Although profits are the name of the game in the stock market, some investors are more selective than others in the way those returns are generated. Some people prefer to see their ethical and religious views upheld -- even in their financial decisions. Enter faith-based companies, which are businesses that dedicate their operations to products and services that are aligned with certain religious and moral values. Having these standards doesn't prevent these companies from raising money in the stock market, however.
Setting a Standard
The definition of a faith-based company may vary depending on the individual or institutional investor. It's safe to say, however, that faith-based businesses meet certain moral or religious standards -- either intentionally or inadvertently -- defined by investors. These standards could be aligned with any faith, such as Christianity, Judaism or Muslim beliefs, for instance. The fact that these companies list shares in the stock market means they're giving investors, both individual and institutional, the opportunity to share in profits alongside the business without sacrificing these beliefs.
Screening for Violators
Typically, faith-based investing is based on what a company is, but in some cases it's a reflection of what a business is not. Faith-based investing also involves screening companies that profit from what some consider "sinful" behaviors, such as gambling, smoking or consuming alcoholic beverages. A screen for Islamic religious views might avoid businesses that have an association with pork-related products. In Christianity, the line may be drawn at the pharmaceutical industry, where contraceptives and drugs enabling embryo-based stem-cell research are made.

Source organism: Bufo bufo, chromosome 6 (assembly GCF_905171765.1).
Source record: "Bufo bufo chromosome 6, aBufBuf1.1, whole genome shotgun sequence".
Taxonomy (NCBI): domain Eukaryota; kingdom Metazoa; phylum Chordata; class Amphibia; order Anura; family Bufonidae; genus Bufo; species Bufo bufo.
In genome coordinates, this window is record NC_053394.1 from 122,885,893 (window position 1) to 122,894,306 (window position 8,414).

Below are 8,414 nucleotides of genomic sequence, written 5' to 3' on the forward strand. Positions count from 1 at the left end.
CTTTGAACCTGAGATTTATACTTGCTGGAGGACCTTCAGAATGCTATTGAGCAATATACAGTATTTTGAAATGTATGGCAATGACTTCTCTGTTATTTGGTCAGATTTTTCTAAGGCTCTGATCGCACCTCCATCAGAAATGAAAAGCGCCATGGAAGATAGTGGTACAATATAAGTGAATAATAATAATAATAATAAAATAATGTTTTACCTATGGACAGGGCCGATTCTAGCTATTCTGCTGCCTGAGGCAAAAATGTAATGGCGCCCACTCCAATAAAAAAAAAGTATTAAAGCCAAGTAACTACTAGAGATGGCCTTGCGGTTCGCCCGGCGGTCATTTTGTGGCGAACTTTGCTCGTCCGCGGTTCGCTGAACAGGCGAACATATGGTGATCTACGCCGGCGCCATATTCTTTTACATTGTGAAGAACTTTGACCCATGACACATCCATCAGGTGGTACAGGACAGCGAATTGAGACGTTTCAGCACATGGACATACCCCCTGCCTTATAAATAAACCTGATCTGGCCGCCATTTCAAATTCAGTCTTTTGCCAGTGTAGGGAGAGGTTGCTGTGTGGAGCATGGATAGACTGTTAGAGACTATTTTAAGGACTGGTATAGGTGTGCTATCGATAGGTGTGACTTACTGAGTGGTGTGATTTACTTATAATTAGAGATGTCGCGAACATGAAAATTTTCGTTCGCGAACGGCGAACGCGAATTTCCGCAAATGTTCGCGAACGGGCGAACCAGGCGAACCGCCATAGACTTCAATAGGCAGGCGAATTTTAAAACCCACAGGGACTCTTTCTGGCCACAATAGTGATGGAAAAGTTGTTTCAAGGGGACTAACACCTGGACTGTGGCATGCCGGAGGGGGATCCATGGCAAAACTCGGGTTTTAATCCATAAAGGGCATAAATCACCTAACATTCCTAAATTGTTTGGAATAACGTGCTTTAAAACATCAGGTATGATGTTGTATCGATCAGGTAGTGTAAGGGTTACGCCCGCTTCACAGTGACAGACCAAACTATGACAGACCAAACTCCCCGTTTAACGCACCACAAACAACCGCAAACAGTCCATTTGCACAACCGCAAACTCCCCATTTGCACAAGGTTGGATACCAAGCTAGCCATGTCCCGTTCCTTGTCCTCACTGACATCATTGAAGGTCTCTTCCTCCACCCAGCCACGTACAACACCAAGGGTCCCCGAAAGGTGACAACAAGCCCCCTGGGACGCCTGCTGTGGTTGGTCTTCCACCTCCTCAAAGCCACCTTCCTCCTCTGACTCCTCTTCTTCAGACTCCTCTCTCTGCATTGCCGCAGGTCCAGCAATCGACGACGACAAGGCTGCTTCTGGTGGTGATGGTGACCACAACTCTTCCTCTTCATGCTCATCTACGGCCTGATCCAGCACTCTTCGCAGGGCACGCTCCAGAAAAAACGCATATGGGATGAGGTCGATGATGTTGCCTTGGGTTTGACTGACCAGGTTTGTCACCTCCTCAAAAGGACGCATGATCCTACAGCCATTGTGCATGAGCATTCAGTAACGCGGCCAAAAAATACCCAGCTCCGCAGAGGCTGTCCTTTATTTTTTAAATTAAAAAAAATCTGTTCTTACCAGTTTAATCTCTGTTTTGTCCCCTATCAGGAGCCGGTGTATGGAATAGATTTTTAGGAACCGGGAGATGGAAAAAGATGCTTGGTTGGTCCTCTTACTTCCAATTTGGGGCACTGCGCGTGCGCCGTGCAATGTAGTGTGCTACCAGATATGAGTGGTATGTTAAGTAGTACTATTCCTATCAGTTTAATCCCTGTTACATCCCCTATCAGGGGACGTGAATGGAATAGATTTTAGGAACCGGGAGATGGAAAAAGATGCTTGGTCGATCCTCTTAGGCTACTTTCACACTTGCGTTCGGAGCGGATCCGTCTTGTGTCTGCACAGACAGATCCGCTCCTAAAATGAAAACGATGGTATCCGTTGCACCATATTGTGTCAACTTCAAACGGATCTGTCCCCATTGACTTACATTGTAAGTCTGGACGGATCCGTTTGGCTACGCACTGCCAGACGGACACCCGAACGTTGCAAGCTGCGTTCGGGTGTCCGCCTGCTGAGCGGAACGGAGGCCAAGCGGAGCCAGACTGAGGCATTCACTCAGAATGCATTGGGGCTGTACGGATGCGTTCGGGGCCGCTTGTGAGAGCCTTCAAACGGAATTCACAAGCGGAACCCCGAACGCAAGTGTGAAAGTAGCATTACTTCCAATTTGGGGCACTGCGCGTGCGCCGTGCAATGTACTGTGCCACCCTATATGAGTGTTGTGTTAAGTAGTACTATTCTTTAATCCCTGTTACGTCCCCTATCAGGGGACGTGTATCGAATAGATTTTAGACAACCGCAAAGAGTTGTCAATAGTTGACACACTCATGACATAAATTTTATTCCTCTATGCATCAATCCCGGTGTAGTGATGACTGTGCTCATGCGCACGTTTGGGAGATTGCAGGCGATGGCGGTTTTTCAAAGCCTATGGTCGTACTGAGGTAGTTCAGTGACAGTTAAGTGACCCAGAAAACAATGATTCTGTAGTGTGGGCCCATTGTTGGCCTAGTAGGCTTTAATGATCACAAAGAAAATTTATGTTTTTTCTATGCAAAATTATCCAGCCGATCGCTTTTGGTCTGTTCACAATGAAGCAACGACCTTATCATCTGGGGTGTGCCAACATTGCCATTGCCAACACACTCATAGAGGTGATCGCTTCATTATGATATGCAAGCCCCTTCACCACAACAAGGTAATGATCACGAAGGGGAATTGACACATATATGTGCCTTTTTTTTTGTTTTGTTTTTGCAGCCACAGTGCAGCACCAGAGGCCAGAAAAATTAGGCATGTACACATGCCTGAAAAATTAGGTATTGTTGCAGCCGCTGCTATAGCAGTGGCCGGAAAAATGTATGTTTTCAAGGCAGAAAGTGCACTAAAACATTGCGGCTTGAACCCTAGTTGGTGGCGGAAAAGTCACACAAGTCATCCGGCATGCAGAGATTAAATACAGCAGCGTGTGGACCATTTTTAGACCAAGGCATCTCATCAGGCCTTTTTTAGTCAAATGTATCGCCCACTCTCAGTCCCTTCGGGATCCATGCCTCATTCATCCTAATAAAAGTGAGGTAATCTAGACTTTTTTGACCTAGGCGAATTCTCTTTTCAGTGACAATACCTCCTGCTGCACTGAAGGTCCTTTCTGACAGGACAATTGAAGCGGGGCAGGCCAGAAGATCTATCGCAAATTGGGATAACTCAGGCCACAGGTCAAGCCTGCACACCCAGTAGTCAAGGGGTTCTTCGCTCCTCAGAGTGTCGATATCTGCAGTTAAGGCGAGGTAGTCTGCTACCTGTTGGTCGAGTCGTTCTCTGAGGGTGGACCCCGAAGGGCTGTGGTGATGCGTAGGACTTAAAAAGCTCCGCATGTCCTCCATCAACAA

Show Me the Profits
In some cases, remaining true to someone's faith trumps the returns earned in the stock market. Some investors are more focused on supporting the practices of faith-based businesses than they are on earning returns, according to a 2008 article in "Time." Indeed, in some cases, investors must be willing to sacrifice higher returns in exchange for sticking to their morals. The stock market goes through cycles where sin stocks produce greater profits than faith-based companies. Over long periods, however, there should be more of a balance in the returns provided by these two groups of companies.
This Isn't Chump Change
Large institutions, including pensions and endowments, whose very fabric is woven in religious beliefs are the poster children for faith-based investing. Such funds have been known to direct capital into funds that invest mostly if not only in faith-based companies. Demand is such that in some cases, religious institutions have been able to persuade financial institutions to create investment funds -- some of which that manage hundreds of millions of dollars -- that screen for faith-based companies, according to a 2012 article on the Pensions & Investments website.
Where to Turn
If you want to add faith-based companies to your portfolio, you may be surprised to learn that many of them are in the mainstream. For instance, major retailer Wal-Mart Stores is known as a pioneer for incorporating tenets of the Christian faith into both its products and management style. Meanwhile, Tyson Foods keeps a group of pastors on staff for employees across faiths and religious denominations. The Muslim faith avoids investing in companies with large amounts of debt, so the eligible companies may change. By choosing investment fund Amana Funds, however, investors gain exposure to stocks that are acceptable by Muslim standards.
Geri Terzo is a business writer with more than 15 years of experience on Wall Street. Throughout her career, she has contributed to the two major cable business networks in segment production and chief-booking capacities and has reported for several major trade publications including "IDD Magazine," "Infrastructure Investor" and MandateWire of the "Financial Times." She works as a journalist who has contributed to The Motley Fool and InvestorPlace. Terzo is a graduate of Campbell University, where she earned a Bachelor of Arts in mass communication.